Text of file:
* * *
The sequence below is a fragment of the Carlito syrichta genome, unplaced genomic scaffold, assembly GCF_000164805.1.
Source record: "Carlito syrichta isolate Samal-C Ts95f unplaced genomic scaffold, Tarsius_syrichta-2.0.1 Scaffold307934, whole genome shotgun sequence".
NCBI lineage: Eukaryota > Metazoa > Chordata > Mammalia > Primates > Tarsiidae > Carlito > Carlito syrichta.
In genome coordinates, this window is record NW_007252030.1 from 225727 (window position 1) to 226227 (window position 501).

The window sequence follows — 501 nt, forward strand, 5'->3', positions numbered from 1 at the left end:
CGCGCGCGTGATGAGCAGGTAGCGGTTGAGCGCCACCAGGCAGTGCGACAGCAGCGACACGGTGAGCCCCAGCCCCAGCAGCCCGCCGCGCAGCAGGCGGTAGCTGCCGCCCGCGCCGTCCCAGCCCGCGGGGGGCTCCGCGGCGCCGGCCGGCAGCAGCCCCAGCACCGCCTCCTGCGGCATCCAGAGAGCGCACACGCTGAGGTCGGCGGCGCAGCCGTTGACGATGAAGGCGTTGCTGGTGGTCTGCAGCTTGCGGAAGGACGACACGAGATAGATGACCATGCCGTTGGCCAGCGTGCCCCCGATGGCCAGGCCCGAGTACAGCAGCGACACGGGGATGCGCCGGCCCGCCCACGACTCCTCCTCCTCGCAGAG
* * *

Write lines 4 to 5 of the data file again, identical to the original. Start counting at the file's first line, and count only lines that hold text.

In genome coordinates, this window is record NW_007252030.1 from 225727 (window position 1) to 226227 (window position 501).

The window sequence follows — 501 nt, forward strand, 5'->3', positions numbered from 1 at the left end: